Ige commended Mayor Alan Arakawa for his efforts to address homelessness. He said that the mayor “stepped forward” and convened a landlord summit that generated much-needed housing units and forged new relationships with Realtors, homeless service providers and the business community.
“We thank the governor for his kind words,” said Reimann.
She said that the landlord summit June 20 was put on by the Maui Homeless Alliance in conjunction with the county’s Department of Housing and Human Concerns Section 8 team and the Realtors Association of Maui. The summit educated landlords about renters on government subsidies and other issues in the hopes of finding more housing opportunities.
“Great relationships were forged during this event and important information exchanged,” Reimann said.
Besides the homeless situation, Ige spoke about sustainable agriculture and his goal to double local food production by 2020 with the purchase of farmlands, programs that support and encourage local farmers, incentives to grow organic food and incubators to help entrepreneurs create new food products and businesses.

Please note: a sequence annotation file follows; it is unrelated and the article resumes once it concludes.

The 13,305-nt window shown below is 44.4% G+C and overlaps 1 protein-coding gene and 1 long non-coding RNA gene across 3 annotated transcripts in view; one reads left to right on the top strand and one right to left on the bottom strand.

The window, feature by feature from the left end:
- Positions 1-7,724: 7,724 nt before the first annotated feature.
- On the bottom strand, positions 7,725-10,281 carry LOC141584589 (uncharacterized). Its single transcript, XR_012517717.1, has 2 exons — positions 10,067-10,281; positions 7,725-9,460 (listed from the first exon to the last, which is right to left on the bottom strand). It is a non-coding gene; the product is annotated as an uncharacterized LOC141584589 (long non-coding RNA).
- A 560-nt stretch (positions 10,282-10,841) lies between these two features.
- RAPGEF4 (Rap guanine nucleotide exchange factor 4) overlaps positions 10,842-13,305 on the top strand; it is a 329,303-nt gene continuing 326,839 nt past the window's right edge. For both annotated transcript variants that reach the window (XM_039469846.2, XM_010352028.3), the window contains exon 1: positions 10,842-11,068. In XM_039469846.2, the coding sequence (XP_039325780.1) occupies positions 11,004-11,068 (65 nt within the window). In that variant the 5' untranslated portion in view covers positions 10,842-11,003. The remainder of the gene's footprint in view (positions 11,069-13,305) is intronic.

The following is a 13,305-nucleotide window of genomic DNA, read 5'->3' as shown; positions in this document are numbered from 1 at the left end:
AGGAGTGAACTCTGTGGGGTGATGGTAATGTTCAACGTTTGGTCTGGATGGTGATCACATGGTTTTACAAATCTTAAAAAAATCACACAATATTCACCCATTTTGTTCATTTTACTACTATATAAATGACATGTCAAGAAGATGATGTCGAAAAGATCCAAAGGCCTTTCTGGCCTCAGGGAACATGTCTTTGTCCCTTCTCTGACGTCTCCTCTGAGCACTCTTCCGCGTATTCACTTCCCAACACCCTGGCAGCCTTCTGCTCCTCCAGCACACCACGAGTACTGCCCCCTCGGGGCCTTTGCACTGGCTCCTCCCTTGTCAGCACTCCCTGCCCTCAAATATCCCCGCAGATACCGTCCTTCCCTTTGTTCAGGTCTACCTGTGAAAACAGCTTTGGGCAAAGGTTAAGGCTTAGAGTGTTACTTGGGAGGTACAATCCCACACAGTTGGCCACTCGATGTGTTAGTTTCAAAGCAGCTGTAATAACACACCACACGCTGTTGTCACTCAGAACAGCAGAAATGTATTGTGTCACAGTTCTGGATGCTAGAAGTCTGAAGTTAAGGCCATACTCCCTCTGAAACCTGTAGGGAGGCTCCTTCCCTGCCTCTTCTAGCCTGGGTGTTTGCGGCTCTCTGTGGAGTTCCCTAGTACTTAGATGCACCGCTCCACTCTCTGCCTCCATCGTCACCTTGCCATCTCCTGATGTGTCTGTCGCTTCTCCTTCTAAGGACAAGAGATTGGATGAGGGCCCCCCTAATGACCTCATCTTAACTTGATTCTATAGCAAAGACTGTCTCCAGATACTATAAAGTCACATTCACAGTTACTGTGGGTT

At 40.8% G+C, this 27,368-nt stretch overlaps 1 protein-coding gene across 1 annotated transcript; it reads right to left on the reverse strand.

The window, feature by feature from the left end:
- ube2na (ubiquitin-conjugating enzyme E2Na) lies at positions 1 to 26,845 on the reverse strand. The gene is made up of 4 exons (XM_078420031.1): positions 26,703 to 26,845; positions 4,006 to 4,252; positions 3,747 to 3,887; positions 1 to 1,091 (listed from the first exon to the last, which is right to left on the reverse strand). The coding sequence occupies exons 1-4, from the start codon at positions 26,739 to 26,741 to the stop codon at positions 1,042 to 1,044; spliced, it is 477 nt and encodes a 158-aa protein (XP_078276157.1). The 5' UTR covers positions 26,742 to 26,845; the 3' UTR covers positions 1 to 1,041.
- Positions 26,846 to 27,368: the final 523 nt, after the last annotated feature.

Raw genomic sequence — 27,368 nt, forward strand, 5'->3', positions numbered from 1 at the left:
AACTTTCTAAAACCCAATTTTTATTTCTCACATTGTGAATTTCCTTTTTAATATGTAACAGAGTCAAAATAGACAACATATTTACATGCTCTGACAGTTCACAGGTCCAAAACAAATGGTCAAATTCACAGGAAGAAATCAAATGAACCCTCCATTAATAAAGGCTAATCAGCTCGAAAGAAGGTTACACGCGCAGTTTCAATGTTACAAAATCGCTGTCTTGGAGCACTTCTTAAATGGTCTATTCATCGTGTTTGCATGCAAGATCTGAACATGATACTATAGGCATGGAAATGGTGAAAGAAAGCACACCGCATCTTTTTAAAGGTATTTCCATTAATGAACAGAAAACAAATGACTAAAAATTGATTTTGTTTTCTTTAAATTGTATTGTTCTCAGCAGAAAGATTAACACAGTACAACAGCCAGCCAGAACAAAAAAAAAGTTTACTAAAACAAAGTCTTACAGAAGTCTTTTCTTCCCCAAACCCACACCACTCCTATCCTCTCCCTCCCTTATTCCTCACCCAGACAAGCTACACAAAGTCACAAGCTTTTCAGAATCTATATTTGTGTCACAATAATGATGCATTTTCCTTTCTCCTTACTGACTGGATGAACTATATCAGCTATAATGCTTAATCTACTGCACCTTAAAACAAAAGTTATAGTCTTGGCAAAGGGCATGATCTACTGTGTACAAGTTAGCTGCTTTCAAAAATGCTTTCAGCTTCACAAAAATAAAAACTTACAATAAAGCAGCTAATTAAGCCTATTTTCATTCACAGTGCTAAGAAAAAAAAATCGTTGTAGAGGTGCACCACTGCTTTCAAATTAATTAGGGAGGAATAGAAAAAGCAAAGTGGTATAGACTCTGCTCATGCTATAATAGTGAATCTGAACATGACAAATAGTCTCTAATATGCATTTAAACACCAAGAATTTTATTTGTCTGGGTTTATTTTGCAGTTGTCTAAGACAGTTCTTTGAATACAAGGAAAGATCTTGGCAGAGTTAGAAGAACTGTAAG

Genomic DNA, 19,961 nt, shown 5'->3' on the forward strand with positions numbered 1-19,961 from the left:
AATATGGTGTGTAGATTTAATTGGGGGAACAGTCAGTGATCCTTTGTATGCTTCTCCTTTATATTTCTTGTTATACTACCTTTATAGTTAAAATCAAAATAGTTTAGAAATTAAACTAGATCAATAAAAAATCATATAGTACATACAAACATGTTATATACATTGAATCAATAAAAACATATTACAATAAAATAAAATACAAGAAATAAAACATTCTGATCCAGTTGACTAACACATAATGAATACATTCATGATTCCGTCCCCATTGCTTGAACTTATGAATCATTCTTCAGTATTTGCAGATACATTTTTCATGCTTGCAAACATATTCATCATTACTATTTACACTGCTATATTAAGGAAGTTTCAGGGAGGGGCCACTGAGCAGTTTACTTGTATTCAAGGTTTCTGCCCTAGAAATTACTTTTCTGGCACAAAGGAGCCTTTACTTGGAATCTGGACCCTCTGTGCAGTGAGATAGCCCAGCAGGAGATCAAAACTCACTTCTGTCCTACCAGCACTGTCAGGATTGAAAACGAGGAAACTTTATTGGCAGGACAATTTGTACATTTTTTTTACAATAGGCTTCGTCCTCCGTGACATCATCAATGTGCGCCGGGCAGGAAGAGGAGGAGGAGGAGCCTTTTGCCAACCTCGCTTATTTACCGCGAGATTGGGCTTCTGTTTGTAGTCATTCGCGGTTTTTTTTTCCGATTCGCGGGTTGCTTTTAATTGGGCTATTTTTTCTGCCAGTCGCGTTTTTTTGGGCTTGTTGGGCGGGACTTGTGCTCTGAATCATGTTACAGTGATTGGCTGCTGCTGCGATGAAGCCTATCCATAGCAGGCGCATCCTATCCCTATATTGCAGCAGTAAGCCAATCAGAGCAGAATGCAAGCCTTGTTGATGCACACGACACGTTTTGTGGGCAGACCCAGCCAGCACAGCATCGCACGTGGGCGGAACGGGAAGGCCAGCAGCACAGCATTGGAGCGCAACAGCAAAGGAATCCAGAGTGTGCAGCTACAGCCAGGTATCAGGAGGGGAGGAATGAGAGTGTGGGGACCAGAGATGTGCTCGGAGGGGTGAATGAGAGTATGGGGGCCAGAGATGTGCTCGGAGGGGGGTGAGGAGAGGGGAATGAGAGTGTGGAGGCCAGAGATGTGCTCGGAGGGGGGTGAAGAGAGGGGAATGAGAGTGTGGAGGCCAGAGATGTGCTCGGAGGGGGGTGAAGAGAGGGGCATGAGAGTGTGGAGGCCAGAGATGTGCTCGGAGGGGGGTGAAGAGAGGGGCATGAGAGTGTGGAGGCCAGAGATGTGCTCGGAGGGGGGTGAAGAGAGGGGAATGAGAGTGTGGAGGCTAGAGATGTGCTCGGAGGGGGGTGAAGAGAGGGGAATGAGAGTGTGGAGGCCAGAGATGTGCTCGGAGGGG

Ige did not mention Hawaiian Commercial & Sugar Co.’s 36,000 acres that are no longer in sugar production in his speech, but in a news briefing following he said that the state is “working with HC&S to keep the lands in agriculture.”
He noted that HC&S, which shut down its sugar operations in December, is looking at several crops, including those that can produce biofuels and be used for cattle grazing.
“So we do have (state) support programs in all of those areas. We are working with HC&S to find food crops that will allow the thousands and thousands of acres to remain in agriculture,” Ige said.